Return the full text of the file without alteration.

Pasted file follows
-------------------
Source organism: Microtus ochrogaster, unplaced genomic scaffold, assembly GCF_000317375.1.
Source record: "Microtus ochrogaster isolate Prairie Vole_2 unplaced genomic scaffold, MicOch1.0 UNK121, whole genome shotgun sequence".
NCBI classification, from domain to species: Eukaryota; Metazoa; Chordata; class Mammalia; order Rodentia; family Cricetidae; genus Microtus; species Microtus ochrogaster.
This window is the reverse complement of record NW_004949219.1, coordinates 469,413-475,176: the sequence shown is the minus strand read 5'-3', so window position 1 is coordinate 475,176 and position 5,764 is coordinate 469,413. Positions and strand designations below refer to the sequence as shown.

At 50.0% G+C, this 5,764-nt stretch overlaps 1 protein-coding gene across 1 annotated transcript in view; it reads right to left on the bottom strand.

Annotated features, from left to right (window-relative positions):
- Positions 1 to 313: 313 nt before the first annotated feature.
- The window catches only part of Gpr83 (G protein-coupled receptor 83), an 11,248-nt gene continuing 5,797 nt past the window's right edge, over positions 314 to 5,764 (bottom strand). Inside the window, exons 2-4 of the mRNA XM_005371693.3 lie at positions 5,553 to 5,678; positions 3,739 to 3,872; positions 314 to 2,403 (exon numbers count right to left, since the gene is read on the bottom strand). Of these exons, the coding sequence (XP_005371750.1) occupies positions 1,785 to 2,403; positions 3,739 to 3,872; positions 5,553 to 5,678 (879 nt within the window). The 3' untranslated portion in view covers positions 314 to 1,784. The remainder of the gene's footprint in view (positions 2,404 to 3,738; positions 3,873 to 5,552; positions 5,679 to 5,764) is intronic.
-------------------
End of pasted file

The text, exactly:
Source organism: Microtus ochrogaster, unplaced genomic scaffold, assembly GCF_000317375.1.
Source record: "Microtus ochrogaster isolate Prairie Vole_2 unplaced genomic scaffold, MicOch1.0 UNK121, whole genome shotgun sequence".
NCBI classification, from domain to species: Eukaryota; Metazoa; Chordata; class Mammalia; order Rodentia; family Cricetidae; genus Microtus; species Microtus ochrogaster.
This window is the reverse complement of record NW_004949219.1, coordinates 469,413-475,176: the sequence shown is the minus strand read 5'-3', so window position 1 is coordinate 475,176 and position 5,764 is coordinate 469,413. Positions and strand designations below refer to the sequence as shown.

At 50.0% G+C, this 5,764-nt stretch overlaps 1 protein-coding gene across 1 annotated transcript in view; it reads right to left on the bottom strand.

Annotated features, from left to right (window-relative positions):
- Positions 1 to 313: 313 nt before the first annotated feature.
- The window catches only part of Gpr83 (G protein-coupled receptor 83), an 11,248-nt gene continuing 5,797 nt past the window's right edge, over positions 314 to 5,764 (bottom strand). Inside the window, exons 2-4 of the mRNA XM_005371693.3 lie at positions 5,553 to 5,678; positions 3,739 to 3,872; positions 314 to 2,403 (exon numbers count right to left, since the gene is read on the bottom strand). Of these exons, the coding sequence (XP_005371750.1) occupies positions 1,785 to 2,403; positions 3,739 to 3,872; positions 5,553 to 5,678 (879 nt within the window). The 3' untranslated portion in view covers positions 314 to 1,784. The remainder of the gene's footprint in view (positions 2,404 to 3,738; positions 3,873 to 5,552; positions 5,679 to 5,764) is intronic.